Spanish Voyages of Discovery

By Washington Irving | Go to book overview

while in the harbour, and obtained an armed vessel from the Admiral Don Diego Columbus, to escort the enterprising Bachelor clear of the island. One man, however, contrived to elude these precautions, and as he afterwards rose to great importance, it is proper to notice him particularly. His name was Vasco Nuñez do Balboa. He was a native of Xeros de los Caballeros, and of a noble though impoverished family. He had been brought up in the service of Don Puerto Carrero, Lord of Moguer, and he afterwards enlisted among the adventurers who accompanied Rodrigo de Bastides in his voyage of discovery. Poter Martyr, in his Latin decades, speaks of him. by the appellation of "egregius digladiator," which has been interpreted by some as a skilful swordsman, by others as an adroit fencing master. He intimates, also, that he was a mere soldier of fortune, of loose prodigal habits, and the circumstances under which he is first introduced to us justify this character. He had fixed himself for a time in Hispaniola, and undertaken to cultivate a farm at the town of Salvatierra, on the sea coast, but in a little time had completely involved himself in debt. The expedition of Enciso presented him with an opportunity of escaping from his embarrassments, and of indulging his adventurous habits. To elude the vigilance of his creditors and of the armed escort, he concealed himself in a cask, which was conveyed from his farm on the sea coast on board of the vessel, as if containing provisions for the voyage. When the vessel was fairly out at sea, and abandoned by the escort, Vasco Nuñez emerged like an apparition from his cask, to the great surprise of Enciso, who had been totally ignorant of the stratagem. The Bachelor was indignant at being thus outwitted, even though he gained a recruit by the deception; and in the first ebullition of his wrath gave the fugitive debtor a very rough reception, threatening to put him on shore on the first uninhabited island they should encounter. Vasco Nuñez, however, succeeded in pacifying him, "for God," says the venerable Las Casas, "reserved him for greater things." It is probable the Bachelor beheld in him a man well fitted for his expedition, for Vasco Nuñez was in the prime and vigour of his days, tall and muscular, seasoned to hardships, and of intrepid spirit.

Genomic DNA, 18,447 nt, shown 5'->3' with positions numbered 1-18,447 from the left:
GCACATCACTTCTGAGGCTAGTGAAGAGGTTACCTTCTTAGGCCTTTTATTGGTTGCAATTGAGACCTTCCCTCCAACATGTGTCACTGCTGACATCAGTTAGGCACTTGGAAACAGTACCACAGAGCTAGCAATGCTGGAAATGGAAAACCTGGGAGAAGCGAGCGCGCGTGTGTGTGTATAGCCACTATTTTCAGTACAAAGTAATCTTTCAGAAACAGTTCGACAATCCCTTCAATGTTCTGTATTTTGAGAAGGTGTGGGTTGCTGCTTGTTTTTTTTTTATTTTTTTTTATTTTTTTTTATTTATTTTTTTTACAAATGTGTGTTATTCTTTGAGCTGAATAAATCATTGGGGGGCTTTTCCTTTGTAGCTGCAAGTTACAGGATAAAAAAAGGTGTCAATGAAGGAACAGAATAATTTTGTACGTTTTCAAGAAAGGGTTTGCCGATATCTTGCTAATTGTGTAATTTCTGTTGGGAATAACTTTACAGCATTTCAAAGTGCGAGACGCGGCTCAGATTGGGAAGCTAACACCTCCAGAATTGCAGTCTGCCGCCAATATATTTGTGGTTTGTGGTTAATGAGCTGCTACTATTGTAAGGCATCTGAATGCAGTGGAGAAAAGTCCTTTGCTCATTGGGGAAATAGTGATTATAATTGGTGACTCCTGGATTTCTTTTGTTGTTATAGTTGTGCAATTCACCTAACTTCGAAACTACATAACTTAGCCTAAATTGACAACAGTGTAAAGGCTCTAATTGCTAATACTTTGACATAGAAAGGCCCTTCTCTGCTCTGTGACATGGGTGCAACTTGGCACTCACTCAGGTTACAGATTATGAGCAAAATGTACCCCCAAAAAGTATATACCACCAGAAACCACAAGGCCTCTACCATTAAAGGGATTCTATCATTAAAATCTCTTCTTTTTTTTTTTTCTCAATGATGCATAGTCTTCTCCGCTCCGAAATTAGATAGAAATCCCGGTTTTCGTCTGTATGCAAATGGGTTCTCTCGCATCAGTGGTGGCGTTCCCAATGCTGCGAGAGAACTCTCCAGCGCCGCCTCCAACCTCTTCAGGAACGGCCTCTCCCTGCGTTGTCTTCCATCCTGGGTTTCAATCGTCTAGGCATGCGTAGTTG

Arriving at the main land, they touched at the fatal harbour of Carthagena, the scene of the sanguinary conflicts of Ojeda and Nicuesa with the natives, and of the death of the brave Juan de la Cosa. Enciso was ignorant of those events, having had

-82-

Notes for this page

Add a new note
If you are trying to select text to create highlights or citations, remember that you must now click or tap on the first word, and then click or tap on the last word.
One moment ...
Default project is now your active project.
Project items

Items saved from this book

This book has been saved
Highlights (0)
Some of your highlights are legacy items.

Highlights saved before July 30, 2012 will not be displayed on their respective source pages.

You can easily re-create the highlights by opening the book page or article, selecting the text, and clicking “Highlight.”

Citations (0)
Some of your citations are legacy items.

Any citation created before July 30, 2012 will labeled as a “Cited page.” New citations will be saved as cited passages, pages or articles.

We also added the ability to view new citations from your projects or the book or article where you created them.

Notes (0)
Bookmarks (0)

You have no saved items from this book

Project items include:
  • Saved book/article
  • Highlights
  • Quotes/citations
  • Notes
  • Bookmarks
Notes
Cite this page

Cited page

Style
Citations are available only to our active members.
Sign up now to cite pages or passages in MLA, APA and Chicago citation styles.

(Einhorn, 1992, p. 25)

(Einhorn 25)

1

1. Lois J. Einhorn, Abraham Lincoln, the Orator: Penetrating the Lincoln Legend (Westport, CT: Greenwood Press, 1992), 25, http://www.questia.com/read/27419298.

Cited page

Bookmark this page
Spanish Voyages of Discovery
Table of contents

Table of contents

Settings

Settings

Typeface
Text size Smaller Larger Reset View mode
Search within

Search within this book

Look up

Look up a word

  • Dictionary
  • Thesaurus
Please submit a word or phrase above.
Print this page

Print this page

Why can't I print more than one page at a time?

Help
Full screen
/ 228

matching results for page

    Questia reader help

    How to highlight and cite specific passages

    1. Click or tap the first word you want to select.
    2. Click or tap the last word you want to select, and you’ll see everything in between get selected.
    3. You’ll then get a menu of options like creating a highlight or a citation from that passage of text.

    OK, got it!

    Cited passage

    Style
    Citations are available only to our active members.
    Sign up now to cite pages or passages in MLA, APA and Chicago citation styles.

    "Portraying himself as an honest, ordinary person helped Lincoln identify with his audiences." (Einhorn, 1992, p. 25).

    "Portraying himself as an honest, ordinary person helped Lincoln identify with his audiences." (Einhorn 25)

    "Portraying himself as an honest, ordinary person helped Lincoln identify with his audiences."1

    1. Lois J. Einhorn, Abraham Lincoln, the Orator: Penetrating the Lincoln Legend (Westport, CT: Greenwood Press, 1992), 25, http://www.questia.com/read/27419298.

    Cited passage

    Thanks for trying Questia!

    Please continue trying out our research tools, but please note, full functionality is available only to our active members.

    Your work will be lost once you leave this Web page.

    For full access in an ad-free environment, sign up now for a FREE, 1-day trial.

    Already a member? Log in now.